Racing Around the World


I’m personally not a racing sailor and don’t have the itch to become one. I’m perfectly happy letting the winds dictate my speed and often my destination. But I do appreciate the intricacies of squeezing out another 0.5 knots with perfect sail trim, weight distribution and helm control. I crewed for a season aboard a 38-footer during the Wednesday evening club races and also during longer races such as the Queen’s Cup, a night-time race across Lake Michigan. My time as a racing crew member taught me a lot about seamanship and sailing.


Sailing around the world is a remarkable endeavor, whether at a leisurely pace aboard a small private cruising sailboat or as crew on one of the fastest, most hi-tech racing sailboats on the planet. What started out in 1973 as the Whitbread Round the World Race has, in today’s sponsorship laden world, become the Volvo Ocean Race (VOR). The nine month race, which starts in Alicante, Spain and concludes in Galway, Ireland has teams sailing over 39,000 nautical miles of the world’s most treacherous seas via Cape Town and around Cape Horn. Each raceboat has a crew of 11 and requires racing for 20 days at a time on some legs of the race. The current VOR began in October and is scheduled to finish in July 2012. The boats are currently racing on the first leg from Alicante to Cape Town. You can follow their progress and see live video feeds here.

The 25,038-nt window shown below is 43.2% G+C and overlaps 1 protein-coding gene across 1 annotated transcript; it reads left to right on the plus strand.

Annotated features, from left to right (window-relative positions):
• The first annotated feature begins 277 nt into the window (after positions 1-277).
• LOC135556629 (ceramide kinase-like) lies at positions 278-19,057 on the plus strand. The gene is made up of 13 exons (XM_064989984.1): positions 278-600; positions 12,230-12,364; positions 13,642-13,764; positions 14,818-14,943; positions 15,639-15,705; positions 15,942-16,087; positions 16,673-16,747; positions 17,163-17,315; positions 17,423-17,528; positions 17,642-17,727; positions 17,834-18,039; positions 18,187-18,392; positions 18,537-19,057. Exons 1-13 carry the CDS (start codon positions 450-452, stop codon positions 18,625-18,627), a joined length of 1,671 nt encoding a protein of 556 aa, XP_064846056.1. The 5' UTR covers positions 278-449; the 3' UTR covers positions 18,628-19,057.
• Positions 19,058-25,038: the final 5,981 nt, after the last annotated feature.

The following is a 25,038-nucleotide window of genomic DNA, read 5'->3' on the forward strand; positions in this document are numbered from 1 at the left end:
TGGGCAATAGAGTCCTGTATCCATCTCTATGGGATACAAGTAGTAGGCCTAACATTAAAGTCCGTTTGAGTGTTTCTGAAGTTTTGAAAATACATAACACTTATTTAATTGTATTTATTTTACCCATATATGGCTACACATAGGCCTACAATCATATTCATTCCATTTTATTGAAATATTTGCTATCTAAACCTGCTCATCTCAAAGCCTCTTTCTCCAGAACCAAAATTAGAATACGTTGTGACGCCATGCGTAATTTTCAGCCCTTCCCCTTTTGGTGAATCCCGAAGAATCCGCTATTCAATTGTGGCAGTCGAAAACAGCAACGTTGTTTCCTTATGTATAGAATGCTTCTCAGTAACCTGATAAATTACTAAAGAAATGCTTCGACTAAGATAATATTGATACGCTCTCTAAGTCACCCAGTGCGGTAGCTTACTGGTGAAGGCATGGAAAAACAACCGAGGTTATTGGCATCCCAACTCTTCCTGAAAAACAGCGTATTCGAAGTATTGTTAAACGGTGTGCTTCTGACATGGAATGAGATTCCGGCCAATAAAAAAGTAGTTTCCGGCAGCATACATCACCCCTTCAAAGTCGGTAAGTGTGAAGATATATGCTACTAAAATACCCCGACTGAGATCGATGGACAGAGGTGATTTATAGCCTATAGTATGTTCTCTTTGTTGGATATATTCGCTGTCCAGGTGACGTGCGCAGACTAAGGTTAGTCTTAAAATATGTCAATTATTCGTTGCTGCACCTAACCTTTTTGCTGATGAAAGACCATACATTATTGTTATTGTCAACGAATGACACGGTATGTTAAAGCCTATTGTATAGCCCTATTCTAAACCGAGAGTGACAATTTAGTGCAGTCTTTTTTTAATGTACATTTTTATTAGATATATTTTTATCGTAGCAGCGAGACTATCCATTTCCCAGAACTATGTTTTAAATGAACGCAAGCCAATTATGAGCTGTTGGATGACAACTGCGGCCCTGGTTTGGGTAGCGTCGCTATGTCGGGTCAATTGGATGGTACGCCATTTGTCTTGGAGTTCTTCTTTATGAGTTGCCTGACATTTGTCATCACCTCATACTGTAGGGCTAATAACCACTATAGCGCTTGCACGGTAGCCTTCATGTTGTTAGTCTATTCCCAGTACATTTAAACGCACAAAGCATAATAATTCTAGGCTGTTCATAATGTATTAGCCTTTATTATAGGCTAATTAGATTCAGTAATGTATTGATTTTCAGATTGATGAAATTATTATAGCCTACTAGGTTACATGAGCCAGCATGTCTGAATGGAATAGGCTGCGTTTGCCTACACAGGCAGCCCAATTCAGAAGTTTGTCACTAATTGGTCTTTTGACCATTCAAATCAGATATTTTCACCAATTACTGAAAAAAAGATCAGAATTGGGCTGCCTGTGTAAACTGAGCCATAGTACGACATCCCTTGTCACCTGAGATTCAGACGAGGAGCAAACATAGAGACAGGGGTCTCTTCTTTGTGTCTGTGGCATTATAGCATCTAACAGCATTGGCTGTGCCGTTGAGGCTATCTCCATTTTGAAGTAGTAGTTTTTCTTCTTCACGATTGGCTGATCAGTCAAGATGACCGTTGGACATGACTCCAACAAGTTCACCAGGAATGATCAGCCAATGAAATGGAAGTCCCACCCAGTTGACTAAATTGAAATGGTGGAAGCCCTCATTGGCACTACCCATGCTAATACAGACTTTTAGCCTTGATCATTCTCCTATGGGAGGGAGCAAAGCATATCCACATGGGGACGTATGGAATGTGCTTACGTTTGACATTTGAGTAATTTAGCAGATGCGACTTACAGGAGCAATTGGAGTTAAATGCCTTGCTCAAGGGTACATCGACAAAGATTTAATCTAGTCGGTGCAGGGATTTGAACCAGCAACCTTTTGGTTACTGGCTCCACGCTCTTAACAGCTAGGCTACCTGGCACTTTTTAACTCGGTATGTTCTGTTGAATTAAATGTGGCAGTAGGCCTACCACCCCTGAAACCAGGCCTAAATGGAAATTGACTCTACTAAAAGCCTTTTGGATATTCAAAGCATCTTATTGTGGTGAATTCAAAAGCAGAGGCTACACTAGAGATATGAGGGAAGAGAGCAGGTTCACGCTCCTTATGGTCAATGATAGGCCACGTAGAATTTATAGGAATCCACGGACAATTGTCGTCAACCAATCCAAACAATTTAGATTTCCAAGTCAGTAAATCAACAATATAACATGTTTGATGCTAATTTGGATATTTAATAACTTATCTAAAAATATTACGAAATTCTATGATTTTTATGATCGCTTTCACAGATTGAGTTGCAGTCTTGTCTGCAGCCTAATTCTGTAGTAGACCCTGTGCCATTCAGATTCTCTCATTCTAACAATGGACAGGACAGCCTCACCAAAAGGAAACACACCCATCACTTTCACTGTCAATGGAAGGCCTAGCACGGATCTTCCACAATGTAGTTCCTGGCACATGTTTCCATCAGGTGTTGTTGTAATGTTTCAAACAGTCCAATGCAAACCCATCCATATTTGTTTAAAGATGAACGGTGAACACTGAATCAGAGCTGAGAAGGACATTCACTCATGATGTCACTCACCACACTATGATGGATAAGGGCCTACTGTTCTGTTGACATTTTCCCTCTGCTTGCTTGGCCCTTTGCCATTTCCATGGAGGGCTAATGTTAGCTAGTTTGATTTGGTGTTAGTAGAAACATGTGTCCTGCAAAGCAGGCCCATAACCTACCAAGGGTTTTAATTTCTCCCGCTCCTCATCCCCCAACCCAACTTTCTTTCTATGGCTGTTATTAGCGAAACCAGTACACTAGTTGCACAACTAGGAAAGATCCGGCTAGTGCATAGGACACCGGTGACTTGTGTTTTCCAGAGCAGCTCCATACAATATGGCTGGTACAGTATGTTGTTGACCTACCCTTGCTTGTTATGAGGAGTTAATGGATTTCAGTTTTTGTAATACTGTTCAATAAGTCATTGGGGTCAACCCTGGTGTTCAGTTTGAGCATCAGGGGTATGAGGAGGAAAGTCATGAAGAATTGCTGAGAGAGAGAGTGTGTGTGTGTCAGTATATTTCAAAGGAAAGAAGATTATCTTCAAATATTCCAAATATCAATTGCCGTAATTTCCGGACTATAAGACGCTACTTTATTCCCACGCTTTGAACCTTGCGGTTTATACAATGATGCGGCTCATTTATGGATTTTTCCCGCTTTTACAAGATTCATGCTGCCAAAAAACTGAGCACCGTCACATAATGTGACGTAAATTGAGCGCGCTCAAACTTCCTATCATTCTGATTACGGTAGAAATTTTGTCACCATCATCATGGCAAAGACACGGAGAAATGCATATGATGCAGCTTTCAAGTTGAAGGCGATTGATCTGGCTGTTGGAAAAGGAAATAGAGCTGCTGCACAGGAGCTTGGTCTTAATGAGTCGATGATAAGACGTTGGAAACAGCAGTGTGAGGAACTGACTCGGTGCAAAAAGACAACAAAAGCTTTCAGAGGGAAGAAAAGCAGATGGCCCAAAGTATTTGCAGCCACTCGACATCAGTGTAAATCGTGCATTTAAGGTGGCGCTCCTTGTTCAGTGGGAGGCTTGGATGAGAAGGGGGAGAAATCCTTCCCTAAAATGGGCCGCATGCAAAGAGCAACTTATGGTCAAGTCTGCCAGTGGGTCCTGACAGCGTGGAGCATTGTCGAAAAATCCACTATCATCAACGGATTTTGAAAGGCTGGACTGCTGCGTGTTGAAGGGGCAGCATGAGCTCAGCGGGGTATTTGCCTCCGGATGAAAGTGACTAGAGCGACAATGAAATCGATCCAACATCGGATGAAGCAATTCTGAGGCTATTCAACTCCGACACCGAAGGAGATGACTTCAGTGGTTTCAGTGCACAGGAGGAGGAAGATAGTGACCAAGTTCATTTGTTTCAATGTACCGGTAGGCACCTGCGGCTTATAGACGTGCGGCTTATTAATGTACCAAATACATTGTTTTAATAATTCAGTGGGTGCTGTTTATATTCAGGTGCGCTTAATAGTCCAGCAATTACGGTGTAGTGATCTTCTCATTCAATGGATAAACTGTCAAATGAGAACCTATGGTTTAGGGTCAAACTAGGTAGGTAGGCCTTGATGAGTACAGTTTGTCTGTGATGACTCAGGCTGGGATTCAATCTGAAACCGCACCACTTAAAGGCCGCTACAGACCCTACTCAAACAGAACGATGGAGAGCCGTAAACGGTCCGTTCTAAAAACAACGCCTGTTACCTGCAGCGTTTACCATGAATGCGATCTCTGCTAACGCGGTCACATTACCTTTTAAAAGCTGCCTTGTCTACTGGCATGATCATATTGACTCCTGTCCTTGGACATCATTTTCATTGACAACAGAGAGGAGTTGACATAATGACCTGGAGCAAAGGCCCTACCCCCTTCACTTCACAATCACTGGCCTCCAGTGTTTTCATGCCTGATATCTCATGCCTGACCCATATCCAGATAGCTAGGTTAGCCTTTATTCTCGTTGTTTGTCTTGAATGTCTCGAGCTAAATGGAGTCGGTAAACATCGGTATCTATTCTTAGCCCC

While I personally consider the Velux 5 Oceans Race (single-handed around the world) even more challenging than the VOR because each contestant is alone on their boat for the entire race, the Vendee Globe is truly the Everest of sailing. The Vendee Globe is a solo NON-STOP sailing race around the world. You read that right, SOLO NON-STOP! Not only do these brave (crazy!?) sailors race all alone around the world without stopping, they do so in the Southern Ocean, where some of the planet’s worst weather is found. The next Vendee Globe starts in October of 2012, so for now I’ll have to be content passing the offseason by following the progress of the VOR.

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